Artists and companies from across Australia are invited to apply now to showcase and pitch their work at APAM 2014, 18 – 22 February in Brisbane.
APAM provides an opportunity for artists and programmers from Australia and around the world to discover new artists, find new collaborators, and meet with fellow professionals.
You can submit work under either one of two categories: Showcase or Pitches. Eligible work for the Showcase category includes finished and tour-ready productions, which can be presented in either full-length, as a 25-minute excerpt, or a new APAM Club 7 – 12 minute excerpt. Work in development falls into the Pitch category.
Deadline for applications: midnight 22 July 2013 (AEST)
Presenters, producers, agents and anyone interested in attending APAM2014 are encouraged to register before midnight 10 December to get the earlybird price of $650 (Full price $790)
Brisbane City Council is the principal supporter of APAM. The Queensland Government, through Arts Queensland and Tourism and Events Queensland, proudly supports APAM 2014, 2016 & 2018.
Sydney Dance Company is holding an invitation only audition at the end of June 2013 for male and female dancers.
All applicants must have a vocational qualification, professional experience in contemporary/classical dance and be 18 years or over. To be considered you must be experienced in task work with a professional choreographer and possess strong improvisation skills, display high levels of stamina and flexibility, and have an understanding of SDC’s creative outputs.
If you meet this criteria please email a current CV, ONE headshot and ONE full body dance shot. (Attachments should not exceed 500KB and each file should be saved as 'Your Full Name'.
Deadline: Monday 10 June 2013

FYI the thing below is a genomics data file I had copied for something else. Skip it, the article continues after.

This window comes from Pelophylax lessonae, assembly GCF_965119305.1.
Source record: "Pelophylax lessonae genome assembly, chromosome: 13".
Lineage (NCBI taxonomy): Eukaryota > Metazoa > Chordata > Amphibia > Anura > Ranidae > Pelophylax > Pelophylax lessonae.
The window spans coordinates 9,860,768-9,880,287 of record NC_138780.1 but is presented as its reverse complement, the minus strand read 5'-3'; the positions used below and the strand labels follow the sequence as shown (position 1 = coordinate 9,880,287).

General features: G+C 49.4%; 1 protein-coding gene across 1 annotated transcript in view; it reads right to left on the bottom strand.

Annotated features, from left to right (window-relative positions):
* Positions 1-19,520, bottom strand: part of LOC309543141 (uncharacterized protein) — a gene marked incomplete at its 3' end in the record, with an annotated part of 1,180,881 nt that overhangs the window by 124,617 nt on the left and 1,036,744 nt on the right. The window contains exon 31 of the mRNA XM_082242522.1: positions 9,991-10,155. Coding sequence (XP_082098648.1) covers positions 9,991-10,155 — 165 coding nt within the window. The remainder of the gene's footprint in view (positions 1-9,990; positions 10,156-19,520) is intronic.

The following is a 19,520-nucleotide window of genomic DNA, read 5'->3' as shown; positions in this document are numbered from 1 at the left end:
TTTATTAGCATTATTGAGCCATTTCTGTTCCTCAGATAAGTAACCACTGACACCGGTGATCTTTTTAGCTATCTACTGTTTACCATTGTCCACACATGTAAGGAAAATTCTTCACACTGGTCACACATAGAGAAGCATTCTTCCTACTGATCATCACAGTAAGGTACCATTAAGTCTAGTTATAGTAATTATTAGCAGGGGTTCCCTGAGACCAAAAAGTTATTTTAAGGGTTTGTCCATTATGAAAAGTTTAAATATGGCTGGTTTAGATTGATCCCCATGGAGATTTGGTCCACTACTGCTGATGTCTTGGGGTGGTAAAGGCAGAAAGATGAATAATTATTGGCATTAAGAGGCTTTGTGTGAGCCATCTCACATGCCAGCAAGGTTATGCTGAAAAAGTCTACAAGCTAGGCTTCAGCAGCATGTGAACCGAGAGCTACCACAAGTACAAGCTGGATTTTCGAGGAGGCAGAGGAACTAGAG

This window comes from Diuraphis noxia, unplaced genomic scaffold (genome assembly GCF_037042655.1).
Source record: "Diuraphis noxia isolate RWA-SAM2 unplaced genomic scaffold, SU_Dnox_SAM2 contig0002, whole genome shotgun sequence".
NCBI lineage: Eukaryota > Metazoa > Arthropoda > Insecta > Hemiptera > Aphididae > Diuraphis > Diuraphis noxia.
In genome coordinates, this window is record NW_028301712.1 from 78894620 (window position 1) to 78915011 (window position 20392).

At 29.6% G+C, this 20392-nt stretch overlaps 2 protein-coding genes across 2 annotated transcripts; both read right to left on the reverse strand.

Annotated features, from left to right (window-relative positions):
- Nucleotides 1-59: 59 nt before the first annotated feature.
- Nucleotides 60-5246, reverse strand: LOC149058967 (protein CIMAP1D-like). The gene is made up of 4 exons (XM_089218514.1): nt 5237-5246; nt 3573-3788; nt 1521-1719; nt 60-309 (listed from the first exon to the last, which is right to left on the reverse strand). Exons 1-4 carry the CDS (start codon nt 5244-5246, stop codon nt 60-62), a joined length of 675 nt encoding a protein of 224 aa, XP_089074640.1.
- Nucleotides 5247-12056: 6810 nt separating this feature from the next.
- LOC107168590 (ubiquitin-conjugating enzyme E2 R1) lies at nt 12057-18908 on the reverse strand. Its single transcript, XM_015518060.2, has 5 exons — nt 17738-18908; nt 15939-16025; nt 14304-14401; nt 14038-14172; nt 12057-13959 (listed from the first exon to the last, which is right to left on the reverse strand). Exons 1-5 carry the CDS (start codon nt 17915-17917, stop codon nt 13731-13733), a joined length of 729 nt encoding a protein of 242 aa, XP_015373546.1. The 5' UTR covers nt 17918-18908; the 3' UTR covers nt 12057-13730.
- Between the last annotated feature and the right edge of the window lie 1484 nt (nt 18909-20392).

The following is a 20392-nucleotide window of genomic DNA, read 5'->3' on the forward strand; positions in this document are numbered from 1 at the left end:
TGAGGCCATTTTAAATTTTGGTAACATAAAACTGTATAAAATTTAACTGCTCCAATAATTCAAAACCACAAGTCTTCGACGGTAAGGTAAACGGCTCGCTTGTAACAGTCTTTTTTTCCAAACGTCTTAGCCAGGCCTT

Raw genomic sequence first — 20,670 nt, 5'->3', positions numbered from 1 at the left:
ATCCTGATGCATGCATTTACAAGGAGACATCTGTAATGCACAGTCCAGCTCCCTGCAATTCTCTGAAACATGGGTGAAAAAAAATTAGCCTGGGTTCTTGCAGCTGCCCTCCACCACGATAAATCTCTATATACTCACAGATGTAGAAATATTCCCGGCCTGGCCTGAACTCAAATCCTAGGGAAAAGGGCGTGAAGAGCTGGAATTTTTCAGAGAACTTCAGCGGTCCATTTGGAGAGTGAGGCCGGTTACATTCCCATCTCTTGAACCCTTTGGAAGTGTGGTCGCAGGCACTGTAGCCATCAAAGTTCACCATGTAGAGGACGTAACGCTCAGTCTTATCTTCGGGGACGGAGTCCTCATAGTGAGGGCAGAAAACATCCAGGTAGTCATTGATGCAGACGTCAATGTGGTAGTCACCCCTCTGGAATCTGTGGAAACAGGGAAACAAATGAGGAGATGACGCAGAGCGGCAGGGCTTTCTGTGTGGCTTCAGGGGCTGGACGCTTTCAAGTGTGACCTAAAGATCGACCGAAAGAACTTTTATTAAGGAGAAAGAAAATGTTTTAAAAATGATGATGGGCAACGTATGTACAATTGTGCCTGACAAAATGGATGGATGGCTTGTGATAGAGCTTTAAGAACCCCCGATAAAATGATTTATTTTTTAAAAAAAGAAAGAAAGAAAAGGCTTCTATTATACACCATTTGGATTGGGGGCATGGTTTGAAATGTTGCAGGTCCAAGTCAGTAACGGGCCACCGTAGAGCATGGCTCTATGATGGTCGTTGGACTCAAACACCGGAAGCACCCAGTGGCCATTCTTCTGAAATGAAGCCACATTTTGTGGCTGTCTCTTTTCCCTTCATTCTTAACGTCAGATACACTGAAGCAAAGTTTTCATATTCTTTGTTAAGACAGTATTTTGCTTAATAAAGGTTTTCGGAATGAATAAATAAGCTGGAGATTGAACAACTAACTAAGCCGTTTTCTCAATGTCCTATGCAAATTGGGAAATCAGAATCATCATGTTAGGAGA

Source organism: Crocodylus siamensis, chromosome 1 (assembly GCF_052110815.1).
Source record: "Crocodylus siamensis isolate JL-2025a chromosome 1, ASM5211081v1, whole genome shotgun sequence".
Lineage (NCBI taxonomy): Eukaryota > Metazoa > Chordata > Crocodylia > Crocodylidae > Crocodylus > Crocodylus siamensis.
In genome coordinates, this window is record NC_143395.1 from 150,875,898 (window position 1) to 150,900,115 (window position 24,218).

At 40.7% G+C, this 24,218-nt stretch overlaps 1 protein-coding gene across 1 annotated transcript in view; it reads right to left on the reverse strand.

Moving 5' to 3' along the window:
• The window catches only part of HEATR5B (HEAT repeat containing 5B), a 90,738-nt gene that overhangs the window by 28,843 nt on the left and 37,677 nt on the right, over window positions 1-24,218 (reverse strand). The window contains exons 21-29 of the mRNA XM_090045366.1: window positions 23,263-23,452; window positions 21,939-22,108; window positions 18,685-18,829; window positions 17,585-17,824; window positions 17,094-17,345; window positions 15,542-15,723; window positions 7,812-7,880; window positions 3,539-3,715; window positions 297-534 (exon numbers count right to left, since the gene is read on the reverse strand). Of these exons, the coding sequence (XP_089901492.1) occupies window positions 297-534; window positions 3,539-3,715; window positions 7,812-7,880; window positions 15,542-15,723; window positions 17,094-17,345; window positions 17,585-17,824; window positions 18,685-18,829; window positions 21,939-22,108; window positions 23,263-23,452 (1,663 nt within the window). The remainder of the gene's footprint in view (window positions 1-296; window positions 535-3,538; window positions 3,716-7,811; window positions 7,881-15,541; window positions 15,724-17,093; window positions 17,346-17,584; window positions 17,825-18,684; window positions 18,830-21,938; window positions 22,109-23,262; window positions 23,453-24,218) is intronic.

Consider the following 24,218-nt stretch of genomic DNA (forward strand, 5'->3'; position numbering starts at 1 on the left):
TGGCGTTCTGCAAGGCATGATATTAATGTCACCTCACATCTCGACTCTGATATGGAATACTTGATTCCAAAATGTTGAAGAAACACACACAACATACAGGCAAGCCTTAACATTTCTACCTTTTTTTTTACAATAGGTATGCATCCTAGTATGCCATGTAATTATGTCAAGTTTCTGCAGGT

Successful applicants will be invited to audition on 29 & 30 June 2013 in Sydney at your own expense. For further information visit the Sydney Dance Company website.
If you are an independent Aboriginal and/or Torres Strait Islander dance artist based in NSW and you are interested in developing new skills and networks, you can apply now for a palce in the Birrang program.
Focused on expanding indigenous dance horizons in NSW, Birrang is a new professional dance development initiative supported by Arts NSW, coordinated by Ausdance NSW, Regional Arts NSW and Bangarra Dance Theatre in partnership with NAISDA Dance College, Carriageworks and the Australian Film, Television & Radio School.
In this first year of the initiative, the Birrang program includes:
Creative Lab: 29 April – 3 May @ Carriageworks, Redfern
(deadline for applications is 29 March)
Creative Business Course: 22 – 24 May @ AFTRS, Moore Park
(applications now open)
Dance Residency*: 23 September – 5 October @ NAISDA, Kariong
(applications open in July)
Market Development and Enterprise Workshop: November, venue tba
(applications open in October)
*To be eligible for the Dance Residency, applicants must have completed either the Creative Lab and/or Creative Business Course.
Artists are encouraged to apply for all activities. Download application forms.
Congratulations to Joseph Simons of Dubbo who is this year's recipient of the Tanja Liedtke Fellowship (TLF).
The fellowship will take place in Berlin and Frankfurt in August/September of 2013. The two key objectives of the 2013 Fellowship are:
- To provide a program of opportunity for a developing Australian dancer/choreographer to expand and develop his/her creative boundaries,
- To enable young artists to meet and work collaboratively in the context of international exchange and experimentation.
Previous TLF recipients have been Antony Hamilton (2009) and Katarzyna Sitarz (2011).
Read full Media Release.